Wan's story was decidedly old-fashioned, too, a sped-up and slightly scrambled version of Joseph's Campbell's "The Hero's Journey." There's nothing wrong with this, though. It fit with the far-flung aesthetics that the flashbacks utilized, and as an origin story for the Avatar, it made complete sense to structure the story in that way. While I wish it hadn't unspooled quite as quickly—I would've liked to have seen more training and more interactions between Wan and Raava, as well as more Vaatu ("Enjoy your final days! See you at the end of the world!")—it would've required at least another episode to satisfy that particular itch, and that wouldn't have been necessary in the long run.

Of course, I also would've liked the final battle between Vaatu, Wan, and Raave to have gone on longer, too. Gorgeously animated, to be sure, but it was also the sort of stellar action sequence that had simply been lacking throughout Book 2. This isn't just an issue of animation, but of planning and storyboarding (and budgeting) fights in a way that hints at an epic scope. Admittedly, you don't get more epic than the birth of the Avatar and sealing chaos away in a tree, but Book 1 managed to achieve intensely powerful action sequences fairly consistently. The duel in "Beginnings" Part 2 will hold me over for a little while, but I wouldn't refuse some more greatness.

Most importantly for this episode, though, was that I liked Wan. He was an amalgamation of both Korra and Aang's personalities, between his aggressive tactics with the Chous that screamed Korra and then the more restrained, diplomatic approaches he used as he attempted to broker a compromise between Jaya and the forest spirits. Indeed, the first Avatar was our bridge between the two most recent Avatars, a way of showcasing who Korra could become.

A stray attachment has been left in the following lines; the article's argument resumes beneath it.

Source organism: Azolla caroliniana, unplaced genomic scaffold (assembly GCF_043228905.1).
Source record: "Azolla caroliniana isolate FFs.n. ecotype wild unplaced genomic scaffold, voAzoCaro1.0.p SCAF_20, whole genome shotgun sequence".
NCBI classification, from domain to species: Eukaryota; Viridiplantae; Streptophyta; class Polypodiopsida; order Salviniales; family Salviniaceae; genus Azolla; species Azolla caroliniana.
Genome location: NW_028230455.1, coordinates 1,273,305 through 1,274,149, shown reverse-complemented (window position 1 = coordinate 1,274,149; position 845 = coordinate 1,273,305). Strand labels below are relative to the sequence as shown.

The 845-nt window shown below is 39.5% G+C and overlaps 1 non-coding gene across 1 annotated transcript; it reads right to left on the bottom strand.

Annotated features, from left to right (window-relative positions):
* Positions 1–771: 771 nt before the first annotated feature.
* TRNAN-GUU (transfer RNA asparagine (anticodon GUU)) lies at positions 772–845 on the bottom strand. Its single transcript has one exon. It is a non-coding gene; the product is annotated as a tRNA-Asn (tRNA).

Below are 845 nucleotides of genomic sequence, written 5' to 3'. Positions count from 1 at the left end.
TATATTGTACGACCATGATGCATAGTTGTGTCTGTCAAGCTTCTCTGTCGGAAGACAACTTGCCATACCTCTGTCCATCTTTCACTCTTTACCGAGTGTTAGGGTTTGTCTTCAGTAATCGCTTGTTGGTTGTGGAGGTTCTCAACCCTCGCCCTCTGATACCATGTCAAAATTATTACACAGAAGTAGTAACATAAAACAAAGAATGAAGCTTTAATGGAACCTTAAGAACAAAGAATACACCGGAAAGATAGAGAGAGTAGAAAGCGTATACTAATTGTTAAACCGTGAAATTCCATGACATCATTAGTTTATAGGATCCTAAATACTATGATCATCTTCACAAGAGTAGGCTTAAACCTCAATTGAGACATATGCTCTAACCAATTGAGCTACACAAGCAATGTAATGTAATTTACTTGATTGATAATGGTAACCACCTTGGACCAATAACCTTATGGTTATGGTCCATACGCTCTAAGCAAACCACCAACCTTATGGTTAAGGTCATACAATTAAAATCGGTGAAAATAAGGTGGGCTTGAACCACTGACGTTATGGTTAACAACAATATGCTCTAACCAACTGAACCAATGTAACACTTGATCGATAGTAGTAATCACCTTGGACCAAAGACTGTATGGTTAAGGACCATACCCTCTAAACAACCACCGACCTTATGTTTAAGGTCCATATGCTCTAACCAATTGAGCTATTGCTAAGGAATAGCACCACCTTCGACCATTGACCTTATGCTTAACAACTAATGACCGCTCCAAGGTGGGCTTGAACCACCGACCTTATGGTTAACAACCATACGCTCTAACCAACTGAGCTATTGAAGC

Which leaves us with Korra and the present day. I'm glad the amnesia aspect was downplayed in favor of a very long flashback/past life regression, instead of the Fire Nation priestess knocking Korra on the head with a staff until she remembered everything. The amnesia was an excuse to tell this story, going back to the very start of this article and the show contorting itself to tell Wan's tale, but at least there was a narrative purpose behind it, ham-fisted though it may have been.

In many ways, this flashback severed the same purpose as the flashbacks from Book 1: They filled in narrative gaps for the audience—as flashbacks often do—but also for Korra. She learned about Yakone and Amon through memories, both her own from past lives and from Tarrlok. Here, both Korra and we as viewers learned about the harmonic convergence that connects Raava and Vaatu, and from that we can take a guess as to what what Unalaq has planned. 

The most obvious option, and probably a likely one, is that he intends to release Vaatu from his tree prison, and drop the barriers between the physical and spirit worlds. Given Unalaq's speech from way back in Episode 1, and all the talk of annihilation that Raava did in this one, I imagine that Unalaq is motivated by a "destroying the world in order to save it" mentality. Or at least to save it for the next 10,000 years.

I do balk at this development, given that so little time has been spent with Unalaq since leaving the South Pole, meaning that we really did likely spend a few episodes spinning the wheels with Varrick and the inertia of the Republic City government just so Korra could come to this realization. We could make the argument that much of the narrative leading up to this episode was supposed to serve as a parallel to the problems that Wan experienced in his time, but none of it was as explicit, or even implicit, as it likely could have been.